And interestingly, Graziano even states that if you look at one of the studies of Michelangelo’s fall and expulsion from Adam, he says if you see the study in human nature here, that that’s exactly what Adam in that picture is doing. And in fact, in our studies, what we’ve also found is that the compressing and almost fetal, a position that Eve is doing in that picture is another type of totally instinctive protection, which is common across the human species. Then when you look at real footage, real pictures of confrontations and for example security staff trying to control a man at a football match for example, you see that outward turn palm, that extension in the body, the blinking, the turning of the face away from the stimulus and so on, and this really was where the breakaway training methodology started to take shape in terms of looking at how we can piggyback really on natural instinctive behavior in the trainees that were coming to us and using it to speed up their responses and make them more appropriate for breakaway training.
Now there has been a body of work out there for many years about the startle-flinch response and that’s really what we’re talking about. So there’s plenty of research and there’s even some tactical programs out there that you can study that will teach you how to incorporate the startle reflex into your training. And certainly in our practice, we’ve found it to be incredibly useful to quickly enable people to survive a sudden assault of any nature that’s directed towards them, as if we can help them to link their natural instinct and behavior to the types of assaults that we’re looking at when we deliver NHS Breakaway Training.
When we deliver NHS Breakaway Training we try to capitalize on what the learner can already do, that makes our breakaway training quick and easy to assimilate. And really that crosses age, gender, physical condition because we’re using natural lotions and really everyday skills that are not totally novel to our learners and they’re completely low maintenance. So every human being when they experience pain or some other kinds of noxious stimulus, will pull away with the hand or the part of the body that’s been injured or stimulated and they’ll actually push away with the other side of their body. So these kind of pull and push motions that we’ve incorporated as compressed and extended frames in our breakaway training are very low maintenance skills. They’re wired in at the most basic level and as you can see in the quote on the screen here, they are uniform across the human species regardless of age and training.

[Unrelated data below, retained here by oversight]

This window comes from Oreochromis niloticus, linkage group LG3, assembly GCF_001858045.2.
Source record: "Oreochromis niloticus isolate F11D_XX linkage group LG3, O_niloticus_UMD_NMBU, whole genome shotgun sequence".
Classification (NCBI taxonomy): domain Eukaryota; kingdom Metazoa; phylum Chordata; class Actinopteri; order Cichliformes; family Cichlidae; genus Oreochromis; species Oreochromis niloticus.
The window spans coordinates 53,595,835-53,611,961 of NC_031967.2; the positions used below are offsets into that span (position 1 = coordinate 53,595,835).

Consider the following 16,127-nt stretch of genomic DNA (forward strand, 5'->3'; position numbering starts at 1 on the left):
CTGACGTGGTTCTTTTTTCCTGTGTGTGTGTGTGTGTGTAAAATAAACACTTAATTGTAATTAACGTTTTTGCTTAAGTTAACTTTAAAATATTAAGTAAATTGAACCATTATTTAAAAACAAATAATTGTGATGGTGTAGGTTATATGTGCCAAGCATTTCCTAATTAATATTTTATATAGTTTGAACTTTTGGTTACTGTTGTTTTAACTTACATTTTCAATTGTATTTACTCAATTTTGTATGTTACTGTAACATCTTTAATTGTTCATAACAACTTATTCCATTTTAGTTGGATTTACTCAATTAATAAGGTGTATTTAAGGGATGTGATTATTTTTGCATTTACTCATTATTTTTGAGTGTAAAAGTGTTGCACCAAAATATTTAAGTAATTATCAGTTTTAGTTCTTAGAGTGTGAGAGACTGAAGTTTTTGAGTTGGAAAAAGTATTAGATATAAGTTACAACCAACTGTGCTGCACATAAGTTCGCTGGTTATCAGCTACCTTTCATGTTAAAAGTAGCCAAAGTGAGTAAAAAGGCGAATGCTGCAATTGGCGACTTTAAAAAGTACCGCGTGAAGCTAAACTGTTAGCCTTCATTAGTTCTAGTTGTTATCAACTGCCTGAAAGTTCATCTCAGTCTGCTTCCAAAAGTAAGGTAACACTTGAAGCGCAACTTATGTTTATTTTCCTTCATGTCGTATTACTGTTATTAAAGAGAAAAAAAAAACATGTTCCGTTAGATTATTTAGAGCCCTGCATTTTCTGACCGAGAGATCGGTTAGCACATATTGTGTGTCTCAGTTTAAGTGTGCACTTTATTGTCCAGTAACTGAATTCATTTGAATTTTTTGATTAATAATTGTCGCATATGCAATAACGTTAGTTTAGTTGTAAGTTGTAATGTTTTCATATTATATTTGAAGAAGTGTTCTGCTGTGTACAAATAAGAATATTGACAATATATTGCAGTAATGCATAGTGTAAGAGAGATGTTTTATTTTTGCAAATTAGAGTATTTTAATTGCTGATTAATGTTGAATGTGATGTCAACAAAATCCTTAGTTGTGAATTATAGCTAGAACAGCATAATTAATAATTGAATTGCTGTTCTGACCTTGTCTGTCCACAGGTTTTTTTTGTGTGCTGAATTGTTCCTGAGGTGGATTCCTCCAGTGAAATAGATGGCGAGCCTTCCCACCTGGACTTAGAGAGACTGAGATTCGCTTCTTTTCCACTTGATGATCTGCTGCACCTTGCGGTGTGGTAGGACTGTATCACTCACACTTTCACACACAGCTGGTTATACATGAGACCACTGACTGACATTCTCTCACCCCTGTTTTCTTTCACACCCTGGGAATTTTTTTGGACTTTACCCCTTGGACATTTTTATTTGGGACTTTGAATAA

Keeping it simple is really, really important.
We’ve talked about Gross Motor Skills, we’ve talked about the start reflex phenomenon. And so really we don’t want to start introducing complexity into the movements that we want people to reproduce and perform in breakaway training. The complexity really, and I think this is what’s missing in many of the programs, is in designing a breakaway training program that actually helps people to connect to their instinctive behavior and then helps them to refine it, that the complexity is in the design of the training, but it is not in the experience of the breakaway training for the learner.
There are huge reasons for keeping things simple in terms of movement. It basically creates faster response times and increases in the appropriateness of the movements as well. If we just keep things simple. In terms of the numbers, the number of techniques or tactics that one might want to teach a learner on breakaway skills, there is really good argument for keeping the number of desired responses to the smallest number of possible, and as you’ve already seen, I’ve talked about extended type behavior and then compressed or flection type behavior. And really that’s pretty much what we work on with our learners. We have quite a complex training methodology in the background, but when you look at our learners on an NHS Breakaway Training course, they are really just responding with one of two different motor programs. And what we believe then is that very few of our learners will experience log jam where they get confused between what the correct response to use might be and they’re just learning universally usable motions and postures.
What we’re really looking to do is to make our breakaway training learners skillful and we rely on Guthrie’s definition of skill from 1952, which says any good skill will have maximum certainty of goal achievement, it will involve minimum energy expenditure and minimum movement time. And really what’s better than those incredibly quick, incredibly reliable reflexive motions and instinctive protection of the body. So that’s a real key. That’s the real secret sauce that makes Dynamis breakaway skills work. What I’ll do when we come back to part four, the final part of this series is I’ll speak more about some of the more intrinsic behavior and person centered nature of the training that we deliver. We have to think about the person, and also when we talk about training design, I’ll explain a little bit about what we call training fidelity in the training environment.
Dynamis Training is a leading provider of NHS Breakaway Training and advice on effective in-person training courses in personal safety, self-protection and breakaway skills which are easily learned and which can be retained well over time. Because of our unique coaching methodology and the time and thought we have devoted to what YOUR staff need to know to be able to disengage effectively from a violent assault, this breakaway training is likely to be the most beneficial type of such training your staff could undergo.
Whether its officer safety, breakaway skills or deescalation you are looking for, Dynamis has a course which can be tailored for your specific environment, the context of your team’s encounters and the risks you need to address. We also recommend this podcast.
When it comes to breakaway training London seems to be a key area for where we see the most demand, in addition to clients we have in Leeds, Manchester, Newcastle, Glasgow and all over the UK in NHS settings. However there is also demand for breakaway training Birmingham and breakaway training Peterborough as well as breakaway training surrey and breakaway training Edinburgh – the truth seems to be that ew see demand for this very important training in disengagement and self-protection in almost every part of the country!